"New Blue Yodel"

New 1999 release: "Real Special Feelin' "


"Just think of Woody Guthrie and Lyle Lovett taking Mark Twain on a picnic facing off with Jimmie Rodgers and Louis Armstrong on a hot, dusty afternoon in the Mississippi Delta" and you've got a good idea of Mark Brine's sound.

Singer/songwriter, vocalist, guitarist, and yodeler, Mark hails from Cambridge, Massachusetts, where he was part of the 60's folk scene. His rich, authentic roots sound was developed in Nashville and America's south, where he continually impressed musicians who can detect authenticity (or lack of it). Despite having spent eleven years in Nashville and having played at the Grand Ole Opry with Hank Snow's band, Mark will say he is not a "country" artist, but a blend of folk, country, and blues. He won the Jimmie Rodgers Memorial Festivaltalent contest in 1979 and was the first folk-oriented artist to be included on "The Tape", produced and distributed by the New Music Seminars, NYC in 1986. The single "New Blue Yodel" led to two preliminary Grammy nominations in 1992, for "Best Country Music Vocalist" and "Best Country Song". Mark has also become an author, releasing "The Carol", an audio book with folk music, which was thirteen years in the making.

His newest album release of classic Americana, New Blue Yodel, (<resigned> Records), was made to "sate the roots-starved music lovers of the '90's". Tom Pomposello president of <re:signed>, was struck by the purity of Mark's throwback country sound and teamed up with him to make the album. (In addition to running Pomposello Inc., a New York City-based sound design and production company, Pomposello was a protege of Mississippi Fred McDowell and is a blues veteran himself.) Working with ten sparkling Brine originals with some traditional tunes thrown in (Stephen Foster, Fred Rose), Pomposello, Brine and a wild cast of musicians crafted a rich mix of early century yodeling, smoky blues and folk raconteuring with an edge heard only below 14th Street.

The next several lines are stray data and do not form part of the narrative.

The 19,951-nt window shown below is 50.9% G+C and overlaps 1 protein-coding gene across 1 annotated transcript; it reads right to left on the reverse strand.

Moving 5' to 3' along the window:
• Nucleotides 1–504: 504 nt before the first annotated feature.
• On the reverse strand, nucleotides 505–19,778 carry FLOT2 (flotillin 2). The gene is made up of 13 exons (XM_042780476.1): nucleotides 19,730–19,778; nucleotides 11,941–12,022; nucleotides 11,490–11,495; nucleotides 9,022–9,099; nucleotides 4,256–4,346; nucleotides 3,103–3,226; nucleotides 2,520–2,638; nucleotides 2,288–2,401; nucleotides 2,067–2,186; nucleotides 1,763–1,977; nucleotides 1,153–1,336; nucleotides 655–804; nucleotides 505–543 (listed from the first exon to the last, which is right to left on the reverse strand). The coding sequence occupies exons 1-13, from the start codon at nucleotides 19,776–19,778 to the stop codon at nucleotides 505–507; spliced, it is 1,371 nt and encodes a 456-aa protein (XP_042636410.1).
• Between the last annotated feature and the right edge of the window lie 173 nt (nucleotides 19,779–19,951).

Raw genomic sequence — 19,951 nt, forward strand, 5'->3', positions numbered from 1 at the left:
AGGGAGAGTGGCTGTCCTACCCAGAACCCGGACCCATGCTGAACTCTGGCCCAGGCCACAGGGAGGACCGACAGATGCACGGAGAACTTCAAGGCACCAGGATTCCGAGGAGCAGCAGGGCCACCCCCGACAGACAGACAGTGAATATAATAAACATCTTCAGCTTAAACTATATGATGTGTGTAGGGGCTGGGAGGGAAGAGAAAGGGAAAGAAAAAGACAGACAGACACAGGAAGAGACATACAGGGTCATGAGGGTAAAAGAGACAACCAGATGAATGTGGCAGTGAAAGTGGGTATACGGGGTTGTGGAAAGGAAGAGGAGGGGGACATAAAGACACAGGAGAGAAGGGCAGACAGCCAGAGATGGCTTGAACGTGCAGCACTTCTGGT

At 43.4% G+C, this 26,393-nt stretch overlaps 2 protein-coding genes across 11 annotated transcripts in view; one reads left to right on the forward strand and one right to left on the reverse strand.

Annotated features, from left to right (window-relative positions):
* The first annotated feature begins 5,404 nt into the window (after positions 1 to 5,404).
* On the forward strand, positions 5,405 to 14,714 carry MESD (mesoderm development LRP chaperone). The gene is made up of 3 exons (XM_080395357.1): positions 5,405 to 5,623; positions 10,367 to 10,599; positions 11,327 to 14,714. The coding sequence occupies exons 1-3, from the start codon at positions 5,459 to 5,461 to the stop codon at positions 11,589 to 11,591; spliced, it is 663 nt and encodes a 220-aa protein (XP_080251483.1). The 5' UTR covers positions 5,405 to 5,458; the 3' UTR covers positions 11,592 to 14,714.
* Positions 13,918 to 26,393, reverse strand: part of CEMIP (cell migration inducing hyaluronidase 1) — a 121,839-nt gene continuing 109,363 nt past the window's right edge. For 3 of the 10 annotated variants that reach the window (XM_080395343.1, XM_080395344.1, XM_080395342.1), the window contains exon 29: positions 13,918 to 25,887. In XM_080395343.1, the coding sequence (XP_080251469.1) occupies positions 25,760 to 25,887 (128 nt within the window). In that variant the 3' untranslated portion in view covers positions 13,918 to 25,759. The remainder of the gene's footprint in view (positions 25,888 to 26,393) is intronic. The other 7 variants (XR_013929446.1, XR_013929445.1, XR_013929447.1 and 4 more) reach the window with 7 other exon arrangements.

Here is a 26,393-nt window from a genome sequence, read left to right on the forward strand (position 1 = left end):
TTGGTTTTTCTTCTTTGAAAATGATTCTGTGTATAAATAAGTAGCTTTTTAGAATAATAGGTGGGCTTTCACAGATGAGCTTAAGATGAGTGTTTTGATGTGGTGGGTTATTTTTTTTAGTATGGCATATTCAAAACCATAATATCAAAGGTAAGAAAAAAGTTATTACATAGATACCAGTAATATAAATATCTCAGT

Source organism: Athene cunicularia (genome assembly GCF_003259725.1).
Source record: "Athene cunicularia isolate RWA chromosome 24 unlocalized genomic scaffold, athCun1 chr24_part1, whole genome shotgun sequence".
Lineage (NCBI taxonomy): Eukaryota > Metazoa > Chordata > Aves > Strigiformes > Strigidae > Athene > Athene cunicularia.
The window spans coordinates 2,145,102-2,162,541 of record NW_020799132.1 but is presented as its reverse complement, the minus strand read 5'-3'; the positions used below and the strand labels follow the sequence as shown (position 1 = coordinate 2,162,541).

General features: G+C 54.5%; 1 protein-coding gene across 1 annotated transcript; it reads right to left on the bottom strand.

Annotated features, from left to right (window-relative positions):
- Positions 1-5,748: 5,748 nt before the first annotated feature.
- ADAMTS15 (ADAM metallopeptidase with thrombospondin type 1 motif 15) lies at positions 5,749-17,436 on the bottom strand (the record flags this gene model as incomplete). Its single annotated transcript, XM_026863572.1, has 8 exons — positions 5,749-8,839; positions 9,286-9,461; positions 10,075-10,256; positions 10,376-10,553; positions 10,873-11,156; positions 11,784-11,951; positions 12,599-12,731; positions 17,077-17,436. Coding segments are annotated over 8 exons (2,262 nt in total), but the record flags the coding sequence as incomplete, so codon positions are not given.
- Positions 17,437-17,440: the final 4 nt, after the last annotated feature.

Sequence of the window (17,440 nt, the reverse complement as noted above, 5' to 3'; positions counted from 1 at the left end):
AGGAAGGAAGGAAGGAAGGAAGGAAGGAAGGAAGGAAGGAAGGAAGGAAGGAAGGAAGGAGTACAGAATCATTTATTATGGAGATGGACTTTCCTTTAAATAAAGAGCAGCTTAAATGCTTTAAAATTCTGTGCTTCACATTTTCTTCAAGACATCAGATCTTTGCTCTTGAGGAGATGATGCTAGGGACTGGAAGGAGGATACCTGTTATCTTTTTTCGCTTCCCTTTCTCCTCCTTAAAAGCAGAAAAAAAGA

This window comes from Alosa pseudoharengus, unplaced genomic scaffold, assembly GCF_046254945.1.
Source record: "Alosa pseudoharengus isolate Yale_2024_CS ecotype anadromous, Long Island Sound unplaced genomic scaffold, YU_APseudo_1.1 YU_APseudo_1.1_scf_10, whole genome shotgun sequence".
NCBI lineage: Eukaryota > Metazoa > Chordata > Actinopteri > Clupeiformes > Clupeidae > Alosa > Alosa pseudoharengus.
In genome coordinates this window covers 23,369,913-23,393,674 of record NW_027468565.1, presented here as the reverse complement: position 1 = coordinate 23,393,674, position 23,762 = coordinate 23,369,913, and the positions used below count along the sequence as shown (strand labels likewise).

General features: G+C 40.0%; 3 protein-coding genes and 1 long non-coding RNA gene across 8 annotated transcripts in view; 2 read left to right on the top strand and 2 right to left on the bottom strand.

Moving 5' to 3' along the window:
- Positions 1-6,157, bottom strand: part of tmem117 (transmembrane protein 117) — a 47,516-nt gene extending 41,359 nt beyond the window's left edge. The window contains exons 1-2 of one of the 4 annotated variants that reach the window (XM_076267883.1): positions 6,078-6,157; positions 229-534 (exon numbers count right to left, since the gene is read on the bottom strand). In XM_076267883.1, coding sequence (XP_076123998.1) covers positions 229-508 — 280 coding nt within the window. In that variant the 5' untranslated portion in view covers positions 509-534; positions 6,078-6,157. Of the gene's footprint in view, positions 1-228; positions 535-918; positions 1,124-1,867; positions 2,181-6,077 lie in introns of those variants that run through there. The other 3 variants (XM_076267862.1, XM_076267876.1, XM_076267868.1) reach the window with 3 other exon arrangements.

A recent issue of Citypaper (Baltimore) perhaps sums it up best. "Brine knows his stuff well enough to know that there was a time in this country when blues, country, jazz, gospel, and popular song were not nearly as isolated from each other as they are today." Mark's songs live in an entirely different, intangible place you can't find on a map... a place where some people are, in fact, shy! Where life is still precious and significant and death is still a heartbreak that can shatter a soul.. .where a down 'n out singer is still standin' at the intersection.. just try'n t' fig're how t' make a meal."

What people are saying about ...

Mark Brine

"Mark Brine plants both feet in American traditions, wears his heart on his sleeve, and his head... well, its in a very unusual place. His phrasing and his sliding yodel will stick in your head long after first hearing. Brine is a genuine true blue folk singer, with no apologies."
- Marilyn Rea Beyer
MusIc Director WUMB-FM
(Boston, April 1997)

"Mark Brine may originally hall from Cambridge, MA, but to hear him sing and play you'd assume he's been slouching on collapsing front porches and wandering dusty back roads all his life."
- Lee Gardner 
(Baltimore, February 1996)

"Just think of it as Woody Guthrie and Lyle Lovett taking Mark Twain on a picnic somewhere in the heart of the Mississippi Delta. You know the place, a place of earth, grass, hickory smoke, cool water and so many different colors of blue."
Liner notes of "New Blue Yodel" 1996 
(Baltimore, February 1996)

"A fine young man that I think has got a great future!"
Grand Ole Opry 1992 performance with Hank Snow and 
the Rainbow Ranch Boys

"Wild Blue Yodeler"
(September 12, 1992)

..... his Jimmie Rodgers tribute record was one of the great listening experiences of this reviewer's year to date. A DiSCovery Award winner, for sure."
- Robert K. Oermann
(February 23,1992)

"Brine's got the moaning/yodeling vocals down cold."
- Jim Caliglun, CMJ Country Horizons 
(February 20, 1992)

"With each and every recording, Brine cements his standing among the best singer/songwriter's
(March 1992)

"I could listen to him sing all night long. He does a good job, that boy does."
Ernest Tubb's "Midnight Jamboree," WSM 1980 performance 
with Ernest Tubb and the Smokey Mountain Boys

For bookings/info: Mark Brine Music @ 410/665-4061P0 Box 9799 · Baltimore, MD 21284-9799 e-mail:

CD's abailable trhu www.markbrine and